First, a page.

WASHINGTON — Winter winds are howling and Christmas is on the way, but that doesn’t mean it’s too early to start planning next summer’s road trip or family vacation.
America’s public lands are prime vacation spots, and the National Park Service is offering four free entry days in 2018 to help travelers experience national parks even on a budget.
The four entrance fee-free days for 2018 are:
- Jan. 15 — Martin Luther King, Jr. Day;
- April 21 — First Day of National Park Week;
- Sept. 22 — National Public Lands Day and
- Nov. 11 — Veterans Day
“National parks connect all of us with our country’s amazing nature, culture and history,” said National Park Service Deputy Director Michael T. Reynolds. “The days that we designate as fee-free for national parks mark opportunities for the public to participate in service projects, enjoy ranger-led programs, or just spend time with family and friends exploring these diverse and special places. We hope that these fee-free days offer visitors an extra incentive to enjoy their national parks in 2018.”
Nationwide, 118 of the 417 national parks charge an entrance fee. The other 299 national parks do not have entrance fees. The entrance fee waiver for the fee-free days does not cover amenity or user fees for activities such as camping, boat launches, transportation or special tours.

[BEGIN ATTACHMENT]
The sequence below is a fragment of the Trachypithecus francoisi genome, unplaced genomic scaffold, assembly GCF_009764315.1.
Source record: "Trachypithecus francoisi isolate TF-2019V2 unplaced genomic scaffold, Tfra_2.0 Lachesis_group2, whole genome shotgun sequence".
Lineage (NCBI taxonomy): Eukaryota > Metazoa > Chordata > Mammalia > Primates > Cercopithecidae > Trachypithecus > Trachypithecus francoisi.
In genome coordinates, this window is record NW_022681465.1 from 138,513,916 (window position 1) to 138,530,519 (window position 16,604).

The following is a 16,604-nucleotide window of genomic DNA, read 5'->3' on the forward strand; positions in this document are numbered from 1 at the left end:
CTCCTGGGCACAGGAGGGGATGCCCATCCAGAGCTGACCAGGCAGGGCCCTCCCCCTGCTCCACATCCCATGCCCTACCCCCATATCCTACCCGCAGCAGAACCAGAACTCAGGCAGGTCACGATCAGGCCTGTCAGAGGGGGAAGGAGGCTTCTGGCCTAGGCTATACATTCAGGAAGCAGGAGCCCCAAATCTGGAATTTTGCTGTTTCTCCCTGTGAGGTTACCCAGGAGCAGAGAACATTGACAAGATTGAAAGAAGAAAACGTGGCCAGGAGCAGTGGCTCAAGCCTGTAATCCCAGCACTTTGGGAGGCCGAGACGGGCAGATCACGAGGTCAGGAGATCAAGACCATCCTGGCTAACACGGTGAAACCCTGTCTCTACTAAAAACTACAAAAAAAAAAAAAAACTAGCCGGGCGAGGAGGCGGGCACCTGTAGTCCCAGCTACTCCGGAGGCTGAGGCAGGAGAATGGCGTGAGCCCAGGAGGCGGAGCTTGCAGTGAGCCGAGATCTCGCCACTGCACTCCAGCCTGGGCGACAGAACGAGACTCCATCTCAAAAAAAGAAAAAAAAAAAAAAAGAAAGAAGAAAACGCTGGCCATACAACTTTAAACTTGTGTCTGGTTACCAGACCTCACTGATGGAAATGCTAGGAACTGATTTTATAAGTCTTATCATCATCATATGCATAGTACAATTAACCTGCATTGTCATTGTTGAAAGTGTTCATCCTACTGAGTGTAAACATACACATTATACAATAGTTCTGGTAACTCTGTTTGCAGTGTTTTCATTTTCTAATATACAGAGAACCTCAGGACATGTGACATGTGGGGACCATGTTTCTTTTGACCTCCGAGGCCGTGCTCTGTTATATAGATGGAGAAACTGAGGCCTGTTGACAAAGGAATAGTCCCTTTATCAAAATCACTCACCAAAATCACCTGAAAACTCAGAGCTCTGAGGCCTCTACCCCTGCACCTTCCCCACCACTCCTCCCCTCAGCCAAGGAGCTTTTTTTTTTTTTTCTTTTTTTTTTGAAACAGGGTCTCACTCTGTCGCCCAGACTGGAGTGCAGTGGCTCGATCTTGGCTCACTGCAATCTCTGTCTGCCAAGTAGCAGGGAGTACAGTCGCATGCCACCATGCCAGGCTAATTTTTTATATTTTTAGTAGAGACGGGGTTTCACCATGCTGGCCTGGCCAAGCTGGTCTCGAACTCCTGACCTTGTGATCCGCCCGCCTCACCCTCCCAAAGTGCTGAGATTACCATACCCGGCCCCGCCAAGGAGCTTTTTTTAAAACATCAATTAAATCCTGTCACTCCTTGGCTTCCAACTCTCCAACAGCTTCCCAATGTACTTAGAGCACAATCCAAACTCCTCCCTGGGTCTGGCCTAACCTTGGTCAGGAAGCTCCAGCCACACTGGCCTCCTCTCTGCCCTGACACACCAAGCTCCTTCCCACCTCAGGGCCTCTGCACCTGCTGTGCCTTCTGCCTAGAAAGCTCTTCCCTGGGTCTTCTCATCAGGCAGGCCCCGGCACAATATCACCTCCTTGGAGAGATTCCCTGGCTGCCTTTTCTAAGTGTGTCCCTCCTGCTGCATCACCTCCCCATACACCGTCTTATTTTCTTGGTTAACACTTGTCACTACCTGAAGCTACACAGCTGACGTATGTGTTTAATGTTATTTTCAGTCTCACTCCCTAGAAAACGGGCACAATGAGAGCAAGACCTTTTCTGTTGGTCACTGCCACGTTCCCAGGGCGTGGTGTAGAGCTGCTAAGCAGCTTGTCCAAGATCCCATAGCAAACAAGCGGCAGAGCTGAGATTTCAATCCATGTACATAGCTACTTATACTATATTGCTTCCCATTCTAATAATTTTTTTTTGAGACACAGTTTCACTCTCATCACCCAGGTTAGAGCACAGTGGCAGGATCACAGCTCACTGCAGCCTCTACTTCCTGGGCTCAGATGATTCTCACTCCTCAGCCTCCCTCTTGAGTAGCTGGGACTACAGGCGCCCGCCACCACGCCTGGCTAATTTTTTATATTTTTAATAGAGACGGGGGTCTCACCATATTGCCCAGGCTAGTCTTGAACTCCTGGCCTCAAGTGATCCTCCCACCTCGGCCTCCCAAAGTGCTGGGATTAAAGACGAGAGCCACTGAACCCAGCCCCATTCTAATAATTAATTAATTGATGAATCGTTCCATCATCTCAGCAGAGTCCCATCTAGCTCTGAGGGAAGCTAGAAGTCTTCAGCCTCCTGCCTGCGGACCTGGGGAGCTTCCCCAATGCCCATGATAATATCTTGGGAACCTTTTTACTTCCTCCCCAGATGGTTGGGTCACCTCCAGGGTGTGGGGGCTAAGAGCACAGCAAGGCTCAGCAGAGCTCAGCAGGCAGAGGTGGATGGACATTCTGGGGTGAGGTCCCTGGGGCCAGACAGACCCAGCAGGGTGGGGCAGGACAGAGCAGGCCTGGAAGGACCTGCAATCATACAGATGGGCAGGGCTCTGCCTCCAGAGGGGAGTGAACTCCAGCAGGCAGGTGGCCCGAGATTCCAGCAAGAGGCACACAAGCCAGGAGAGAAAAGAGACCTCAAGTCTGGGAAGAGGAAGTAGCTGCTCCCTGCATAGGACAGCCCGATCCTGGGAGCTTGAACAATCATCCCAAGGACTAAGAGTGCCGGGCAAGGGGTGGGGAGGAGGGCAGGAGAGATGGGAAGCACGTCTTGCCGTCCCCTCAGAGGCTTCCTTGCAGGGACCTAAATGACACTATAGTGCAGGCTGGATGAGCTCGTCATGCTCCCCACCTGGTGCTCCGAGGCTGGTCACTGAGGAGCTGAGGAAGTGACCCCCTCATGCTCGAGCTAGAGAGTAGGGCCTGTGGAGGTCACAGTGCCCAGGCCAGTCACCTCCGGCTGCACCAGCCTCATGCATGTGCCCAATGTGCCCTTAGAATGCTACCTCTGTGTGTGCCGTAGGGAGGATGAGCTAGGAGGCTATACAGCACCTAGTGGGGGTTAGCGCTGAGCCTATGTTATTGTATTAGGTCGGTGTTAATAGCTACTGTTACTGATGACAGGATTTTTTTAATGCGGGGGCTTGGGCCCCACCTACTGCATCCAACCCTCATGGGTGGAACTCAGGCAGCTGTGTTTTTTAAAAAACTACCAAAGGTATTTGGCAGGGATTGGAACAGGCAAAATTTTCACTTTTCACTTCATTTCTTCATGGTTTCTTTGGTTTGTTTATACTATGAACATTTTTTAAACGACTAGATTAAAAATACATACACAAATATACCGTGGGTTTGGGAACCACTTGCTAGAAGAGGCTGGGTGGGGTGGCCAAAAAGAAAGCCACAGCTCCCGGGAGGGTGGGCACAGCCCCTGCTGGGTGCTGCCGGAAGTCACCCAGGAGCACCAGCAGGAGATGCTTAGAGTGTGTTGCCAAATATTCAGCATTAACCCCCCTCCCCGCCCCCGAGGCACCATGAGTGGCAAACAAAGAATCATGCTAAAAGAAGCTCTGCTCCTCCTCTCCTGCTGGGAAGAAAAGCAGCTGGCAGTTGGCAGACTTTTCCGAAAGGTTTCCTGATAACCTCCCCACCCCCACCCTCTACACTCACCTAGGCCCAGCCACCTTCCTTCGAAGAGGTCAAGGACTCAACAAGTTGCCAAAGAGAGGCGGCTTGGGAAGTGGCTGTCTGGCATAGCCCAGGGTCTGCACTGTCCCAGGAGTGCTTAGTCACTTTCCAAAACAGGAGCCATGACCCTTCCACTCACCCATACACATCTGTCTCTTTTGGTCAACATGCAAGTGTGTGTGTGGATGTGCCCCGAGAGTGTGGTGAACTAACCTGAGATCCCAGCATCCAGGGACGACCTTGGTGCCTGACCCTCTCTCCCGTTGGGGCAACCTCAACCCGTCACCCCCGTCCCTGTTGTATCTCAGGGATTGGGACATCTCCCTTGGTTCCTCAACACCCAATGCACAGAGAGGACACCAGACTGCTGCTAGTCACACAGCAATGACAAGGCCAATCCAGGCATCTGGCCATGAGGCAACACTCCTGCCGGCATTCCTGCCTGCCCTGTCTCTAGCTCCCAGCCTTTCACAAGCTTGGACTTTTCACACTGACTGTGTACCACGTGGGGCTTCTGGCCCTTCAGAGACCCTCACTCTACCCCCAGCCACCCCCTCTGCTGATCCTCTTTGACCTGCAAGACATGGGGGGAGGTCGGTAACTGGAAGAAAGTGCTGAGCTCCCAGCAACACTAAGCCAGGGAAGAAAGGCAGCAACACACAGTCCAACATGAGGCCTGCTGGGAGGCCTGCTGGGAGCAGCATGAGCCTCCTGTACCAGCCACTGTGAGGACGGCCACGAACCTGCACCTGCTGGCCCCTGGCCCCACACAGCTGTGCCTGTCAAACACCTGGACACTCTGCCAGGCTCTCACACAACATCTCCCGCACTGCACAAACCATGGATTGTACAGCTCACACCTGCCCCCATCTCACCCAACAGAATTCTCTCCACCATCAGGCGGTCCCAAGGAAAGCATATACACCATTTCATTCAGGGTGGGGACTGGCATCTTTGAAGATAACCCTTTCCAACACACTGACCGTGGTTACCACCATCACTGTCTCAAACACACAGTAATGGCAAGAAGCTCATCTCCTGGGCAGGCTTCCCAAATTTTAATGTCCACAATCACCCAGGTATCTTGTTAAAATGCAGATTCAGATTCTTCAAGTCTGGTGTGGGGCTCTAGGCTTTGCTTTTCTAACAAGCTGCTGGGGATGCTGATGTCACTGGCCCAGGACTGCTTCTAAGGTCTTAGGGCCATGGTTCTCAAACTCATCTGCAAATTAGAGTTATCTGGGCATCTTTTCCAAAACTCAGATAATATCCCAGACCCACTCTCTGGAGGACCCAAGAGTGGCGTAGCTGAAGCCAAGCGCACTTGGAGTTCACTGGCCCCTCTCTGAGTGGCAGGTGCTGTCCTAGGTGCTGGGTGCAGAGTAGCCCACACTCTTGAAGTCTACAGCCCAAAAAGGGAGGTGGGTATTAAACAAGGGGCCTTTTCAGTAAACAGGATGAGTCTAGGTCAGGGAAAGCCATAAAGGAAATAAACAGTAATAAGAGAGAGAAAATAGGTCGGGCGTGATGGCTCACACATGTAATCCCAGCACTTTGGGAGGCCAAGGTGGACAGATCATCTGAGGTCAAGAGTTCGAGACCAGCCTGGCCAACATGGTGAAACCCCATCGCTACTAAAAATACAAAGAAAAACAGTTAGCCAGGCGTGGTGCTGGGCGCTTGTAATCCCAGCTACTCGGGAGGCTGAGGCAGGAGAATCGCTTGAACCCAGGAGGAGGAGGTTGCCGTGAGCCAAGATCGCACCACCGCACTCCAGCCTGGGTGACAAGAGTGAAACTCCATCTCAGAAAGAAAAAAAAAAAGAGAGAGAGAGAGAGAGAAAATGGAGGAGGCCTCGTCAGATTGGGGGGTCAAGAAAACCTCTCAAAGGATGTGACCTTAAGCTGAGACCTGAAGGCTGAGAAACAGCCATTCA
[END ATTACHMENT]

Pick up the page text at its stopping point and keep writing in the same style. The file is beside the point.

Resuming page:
The annual $80 America the Beautiful National Parks and Federal Recreational Lands Pass allows unlimited entrance to more than 2,000 federal recreation areas, including all national parks that charge an entrance fee. There are also free or discounted passes available for senior citizens, current members of the military, families of fourth grade student, and disabled citizens.
Other federal land management agencies are also offering fee-free days in 2018, including the U.S. Forest Service, which will offer free entry on Presidents Day (Feb. 20) and National Get Outdoors Day (June 10) in addition to the dates listed above.
The National Park System includes more than 84 million acres and is comprised of 417 sites, including national parks, national historical parks, national monuments, national recreation areas, national battlefields, and national seashores. There is at least one national park in every state.
Last year, 331 million people visited national parks spending $18.4 billion which supported 318,000 jobs across the country and had a $35 billion impact on the U.S. economy.